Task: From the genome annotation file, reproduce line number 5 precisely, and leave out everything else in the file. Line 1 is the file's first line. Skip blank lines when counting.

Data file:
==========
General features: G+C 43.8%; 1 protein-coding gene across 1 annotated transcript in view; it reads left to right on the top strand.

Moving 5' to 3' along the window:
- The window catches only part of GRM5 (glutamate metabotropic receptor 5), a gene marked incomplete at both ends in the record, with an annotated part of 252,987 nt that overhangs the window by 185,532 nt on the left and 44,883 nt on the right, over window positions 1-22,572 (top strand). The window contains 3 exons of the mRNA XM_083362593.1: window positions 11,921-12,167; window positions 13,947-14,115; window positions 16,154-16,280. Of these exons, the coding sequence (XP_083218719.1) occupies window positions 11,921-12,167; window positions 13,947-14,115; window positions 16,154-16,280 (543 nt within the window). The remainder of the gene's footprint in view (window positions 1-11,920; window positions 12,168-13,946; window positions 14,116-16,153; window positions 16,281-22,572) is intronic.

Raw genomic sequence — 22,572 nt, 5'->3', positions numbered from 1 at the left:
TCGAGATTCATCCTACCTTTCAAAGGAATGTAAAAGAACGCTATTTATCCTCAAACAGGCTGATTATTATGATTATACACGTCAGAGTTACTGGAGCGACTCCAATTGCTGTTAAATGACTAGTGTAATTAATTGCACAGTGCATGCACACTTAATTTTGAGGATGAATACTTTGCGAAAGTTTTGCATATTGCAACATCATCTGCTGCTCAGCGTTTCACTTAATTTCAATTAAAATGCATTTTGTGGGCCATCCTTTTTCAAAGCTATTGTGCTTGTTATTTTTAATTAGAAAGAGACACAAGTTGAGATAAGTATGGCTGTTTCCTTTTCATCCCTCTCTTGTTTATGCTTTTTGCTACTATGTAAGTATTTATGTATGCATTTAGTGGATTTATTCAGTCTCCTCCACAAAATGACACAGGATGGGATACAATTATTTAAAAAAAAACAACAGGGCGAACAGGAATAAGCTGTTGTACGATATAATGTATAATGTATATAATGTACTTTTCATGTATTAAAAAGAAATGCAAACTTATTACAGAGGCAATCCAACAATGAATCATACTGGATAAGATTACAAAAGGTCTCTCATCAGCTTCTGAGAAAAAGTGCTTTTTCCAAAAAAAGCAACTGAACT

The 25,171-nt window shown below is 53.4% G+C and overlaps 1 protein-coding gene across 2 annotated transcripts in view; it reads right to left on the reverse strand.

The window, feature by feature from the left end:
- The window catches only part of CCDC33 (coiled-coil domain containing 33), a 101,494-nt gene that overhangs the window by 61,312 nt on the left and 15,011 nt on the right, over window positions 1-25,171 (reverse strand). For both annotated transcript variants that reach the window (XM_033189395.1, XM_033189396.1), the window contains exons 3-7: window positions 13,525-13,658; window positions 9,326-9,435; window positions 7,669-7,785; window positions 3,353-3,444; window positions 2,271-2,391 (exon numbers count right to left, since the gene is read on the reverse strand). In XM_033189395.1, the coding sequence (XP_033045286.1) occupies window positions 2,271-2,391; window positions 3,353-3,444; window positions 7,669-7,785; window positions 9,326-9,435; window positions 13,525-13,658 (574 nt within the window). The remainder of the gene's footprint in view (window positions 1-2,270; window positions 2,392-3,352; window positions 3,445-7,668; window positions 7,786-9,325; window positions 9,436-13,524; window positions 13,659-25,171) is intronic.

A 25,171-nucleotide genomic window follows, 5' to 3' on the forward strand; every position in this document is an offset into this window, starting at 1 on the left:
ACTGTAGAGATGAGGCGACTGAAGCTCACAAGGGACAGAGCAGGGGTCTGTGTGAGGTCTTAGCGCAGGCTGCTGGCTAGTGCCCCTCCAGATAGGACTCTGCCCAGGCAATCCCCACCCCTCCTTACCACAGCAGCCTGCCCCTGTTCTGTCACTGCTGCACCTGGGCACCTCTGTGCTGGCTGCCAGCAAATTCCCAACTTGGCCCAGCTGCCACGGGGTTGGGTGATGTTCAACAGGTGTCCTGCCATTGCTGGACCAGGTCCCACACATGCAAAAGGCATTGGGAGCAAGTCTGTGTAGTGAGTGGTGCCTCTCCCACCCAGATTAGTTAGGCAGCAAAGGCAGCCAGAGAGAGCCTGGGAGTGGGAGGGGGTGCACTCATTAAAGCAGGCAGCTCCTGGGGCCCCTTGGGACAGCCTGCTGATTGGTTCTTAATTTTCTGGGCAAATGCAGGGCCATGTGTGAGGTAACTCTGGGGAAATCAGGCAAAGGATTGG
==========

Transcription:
TCGAGATTCATCCTACCTTTCAAAGGAATGTAAAAGAACGCTATTTATCCTCAAACAGGCTGATTATTATGATTATACACGTCAGAGTTACTGGAGCGACTCCAATTGCTGTTAAATGACTAGTGTAATTAATTGCACAGTGCATGCACACTTAATTTTGAGGATGAATACTTTGCGAAAGTTTTGCATATTGCAACATCATCTGCTGCTCAGCGTTTCACTTAATTTCAATTAAAATGCATTTTGTGGGCCATCCTTTTTCAAAGCTATTGTGCTTGTTATTTTTAATTAGAAAGAGACACAAGTTGAGATAAGTATGGCTGTTTCCTTTTCATCCCTCTCTTGTTTATGCTTTTTGCTACTATGTAAGTATTTATGTATGCATTTAGTGGATTTATTCAGTCTCCTCCACAAAATGACACAGGATGGGATACAATTATTTAAAAAAAAACAACAGGGCGAACAGGAATAAGCTGTTGTACGATATAATGTATAATGTATATAATGTACTTTTCATGTATTAAAAAGAAATGCAAACTTATTACAGAGGCAATCCAACAATGAATCATACTGGATAAGATTACAAAAGGTCTCTCATCAGCTTCTGAGAAAAAGTGCTTTTTCCAAAAAAAGCAACTGAACT